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AOPA Air Safety Foundation announces new, improved accident databaseAOPA Air Safety Foundation announces new, improved accident database

AOPA Air Safety Foundation announces new, improved accident database

Click to search ASF accident database

The AOPA Air Safety Foundation launched today a new and improved version of its online accident database. The foundation has added keyword search capability, additional search criteria, and cross-references to related topics.

"The database is one of the most popular locations on the AOPA Online Safety Center," said Bruce Landsberg, executive director of the AOPA Air Safety Foundation. "The enhanced capabilities make it an even more useful resource for pilots, researchers, and others in the aviation industry who use it to conduct basic case study research."

The improved database allows users to search using keywords that the Air Safety Foundation has attached to the appropriate accident reports, which means the result of each search will be a more accurate listing of appropriate accidents.

For example, selecting the term "medical" will only result in accidents for which a medical condition is relevant, not all accident reports in which a medical condition is mentioned.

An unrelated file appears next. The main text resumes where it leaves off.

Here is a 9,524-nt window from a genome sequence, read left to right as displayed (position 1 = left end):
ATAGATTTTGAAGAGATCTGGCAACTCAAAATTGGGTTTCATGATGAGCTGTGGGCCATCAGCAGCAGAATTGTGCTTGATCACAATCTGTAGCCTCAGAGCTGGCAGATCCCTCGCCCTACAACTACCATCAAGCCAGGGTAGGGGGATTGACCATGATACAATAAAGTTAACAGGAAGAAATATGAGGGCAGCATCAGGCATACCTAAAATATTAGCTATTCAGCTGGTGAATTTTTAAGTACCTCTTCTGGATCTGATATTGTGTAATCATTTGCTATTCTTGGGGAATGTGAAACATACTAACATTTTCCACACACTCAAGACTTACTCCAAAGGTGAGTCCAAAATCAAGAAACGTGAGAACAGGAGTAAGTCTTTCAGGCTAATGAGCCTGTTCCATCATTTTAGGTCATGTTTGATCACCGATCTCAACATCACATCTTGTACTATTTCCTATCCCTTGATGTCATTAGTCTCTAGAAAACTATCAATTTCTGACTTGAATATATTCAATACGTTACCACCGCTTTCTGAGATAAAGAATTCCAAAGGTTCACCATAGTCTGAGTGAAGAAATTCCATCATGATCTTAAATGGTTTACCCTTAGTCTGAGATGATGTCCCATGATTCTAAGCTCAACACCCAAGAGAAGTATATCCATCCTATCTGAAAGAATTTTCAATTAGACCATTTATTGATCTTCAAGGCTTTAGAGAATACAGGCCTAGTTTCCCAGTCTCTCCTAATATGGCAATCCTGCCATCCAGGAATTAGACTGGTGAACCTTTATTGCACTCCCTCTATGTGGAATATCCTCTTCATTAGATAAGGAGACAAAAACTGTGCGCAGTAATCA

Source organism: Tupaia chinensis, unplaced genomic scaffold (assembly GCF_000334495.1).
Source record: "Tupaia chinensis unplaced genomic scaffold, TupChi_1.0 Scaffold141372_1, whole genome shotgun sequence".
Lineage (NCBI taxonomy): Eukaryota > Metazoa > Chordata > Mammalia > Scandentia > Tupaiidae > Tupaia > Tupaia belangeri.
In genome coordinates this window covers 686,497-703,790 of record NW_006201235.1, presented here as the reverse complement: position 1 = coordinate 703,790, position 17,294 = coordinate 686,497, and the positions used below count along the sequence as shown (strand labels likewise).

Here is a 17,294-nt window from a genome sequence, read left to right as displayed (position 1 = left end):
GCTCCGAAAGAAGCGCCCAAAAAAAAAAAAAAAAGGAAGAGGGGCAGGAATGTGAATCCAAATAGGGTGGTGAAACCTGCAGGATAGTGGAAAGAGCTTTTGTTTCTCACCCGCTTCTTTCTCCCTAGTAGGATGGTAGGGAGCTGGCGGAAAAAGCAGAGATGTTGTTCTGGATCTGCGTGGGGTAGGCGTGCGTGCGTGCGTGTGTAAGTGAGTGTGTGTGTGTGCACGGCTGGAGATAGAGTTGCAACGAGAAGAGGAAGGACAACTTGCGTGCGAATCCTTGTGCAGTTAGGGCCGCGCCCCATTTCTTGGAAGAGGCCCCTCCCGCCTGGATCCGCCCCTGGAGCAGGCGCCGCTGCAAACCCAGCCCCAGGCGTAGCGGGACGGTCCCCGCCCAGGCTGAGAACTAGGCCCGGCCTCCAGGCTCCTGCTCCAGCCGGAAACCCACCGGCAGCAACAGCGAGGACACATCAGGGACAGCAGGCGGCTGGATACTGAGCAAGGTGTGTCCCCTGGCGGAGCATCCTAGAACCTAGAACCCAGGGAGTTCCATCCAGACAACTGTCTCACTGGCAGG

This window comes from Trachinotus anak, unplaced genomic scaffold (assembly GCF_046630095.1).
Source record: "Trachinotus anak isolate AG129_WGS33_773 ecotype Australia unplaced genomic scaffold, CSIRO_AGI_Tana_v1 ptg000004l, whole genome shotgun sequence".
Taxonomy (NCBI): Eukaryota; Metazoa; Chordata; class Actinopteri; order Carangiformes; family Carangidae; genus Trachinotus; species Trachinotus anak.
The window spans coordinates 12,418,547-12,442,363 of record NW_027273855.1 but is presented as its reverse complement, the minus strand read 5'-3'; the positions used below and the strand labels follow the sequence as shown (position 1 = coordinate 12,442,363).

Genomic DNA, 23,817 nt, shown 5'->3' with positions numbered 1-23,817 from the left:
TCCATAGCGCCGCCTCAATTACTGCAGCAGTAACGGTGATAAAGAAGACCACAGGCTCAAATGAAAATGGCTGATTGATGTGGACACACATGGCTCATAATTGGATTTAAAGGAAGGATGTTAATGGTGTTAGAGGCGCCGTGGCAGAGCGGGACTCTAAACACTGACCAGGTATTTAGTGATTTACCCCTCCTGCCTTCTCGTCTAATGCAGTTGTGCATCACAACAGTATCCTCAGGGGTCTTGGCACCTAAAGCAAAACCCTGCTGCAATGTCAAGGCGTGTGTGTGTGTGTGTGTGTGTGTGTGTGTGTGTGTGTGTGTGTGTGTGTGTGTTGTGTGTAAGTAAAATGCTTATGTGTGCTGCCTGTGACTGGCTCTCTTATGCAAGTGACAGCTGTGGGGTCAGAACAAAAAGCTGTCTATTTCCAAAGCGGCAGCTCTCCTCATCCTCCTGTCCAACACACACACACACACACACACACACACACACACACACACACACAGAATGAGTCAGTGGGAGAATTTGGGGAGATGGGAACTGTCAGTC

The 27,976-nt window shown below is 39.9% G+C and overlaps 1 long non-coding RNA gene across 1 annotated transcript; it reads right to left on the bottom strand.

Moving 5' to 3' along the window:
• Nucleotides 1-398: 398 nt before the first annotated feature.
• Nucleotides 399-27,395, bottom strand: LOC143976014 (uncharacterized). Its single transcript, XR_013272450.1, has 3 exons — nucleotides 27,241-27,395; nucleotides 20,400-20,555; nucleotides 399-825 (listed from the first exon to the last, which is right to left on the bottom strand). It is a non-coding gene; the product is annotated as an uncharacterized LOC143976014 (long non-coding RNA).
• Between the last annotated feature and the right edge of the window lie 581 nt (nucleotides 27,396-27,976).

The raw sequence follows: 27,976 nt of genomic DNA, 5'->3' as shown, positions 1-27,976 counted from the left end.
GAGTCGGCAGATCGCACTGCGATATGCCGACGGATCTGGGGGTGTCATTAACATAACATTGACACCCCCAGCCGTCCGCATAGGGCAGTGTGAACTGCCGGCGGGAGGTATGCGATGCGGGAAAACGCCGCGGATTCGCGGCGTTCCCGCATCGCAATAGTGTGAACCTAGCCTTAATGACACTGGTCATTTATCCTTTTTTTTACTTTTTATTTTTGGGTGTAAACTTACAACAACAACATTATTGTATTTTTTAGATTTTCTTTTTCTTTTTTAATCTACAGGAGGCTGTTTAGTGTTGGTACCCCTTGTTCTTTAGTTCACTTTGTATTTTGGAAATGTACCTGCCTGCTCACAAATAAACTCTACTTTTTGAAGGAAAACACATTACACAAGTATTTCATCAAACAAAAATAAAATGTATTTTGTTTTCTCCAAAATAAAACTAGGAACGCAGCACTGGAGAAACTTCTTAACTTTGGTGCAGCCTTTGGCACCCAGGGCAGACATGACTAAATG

The foundation also has added additional search criteria, such as light conditions and the basic weather at the time of the accident. The end result is a more precise, searchable database.

"There are always questions about what the conditions were at the time of the accident," said Landsberg. "We now provide that."

As an additional aid to researchers, ASF now offers cross-references on some searches, so the user can see other keywords related to their search. For example, someone who is searching for VFR-into-IMC accidents also will be referred to spatial disorientation accidents for additional information.

The ASF Accident Database, funded in part by the Emil Buehler Trust, is the only general aviation-specific accident database in existence. It is composed of NTSB accident reports from 1983 to present, involving fixed-wing aircraft weighing 12,500 pounds or less. The objective is to encourage a safer aviation future by learning from the past.

September 12, 2005

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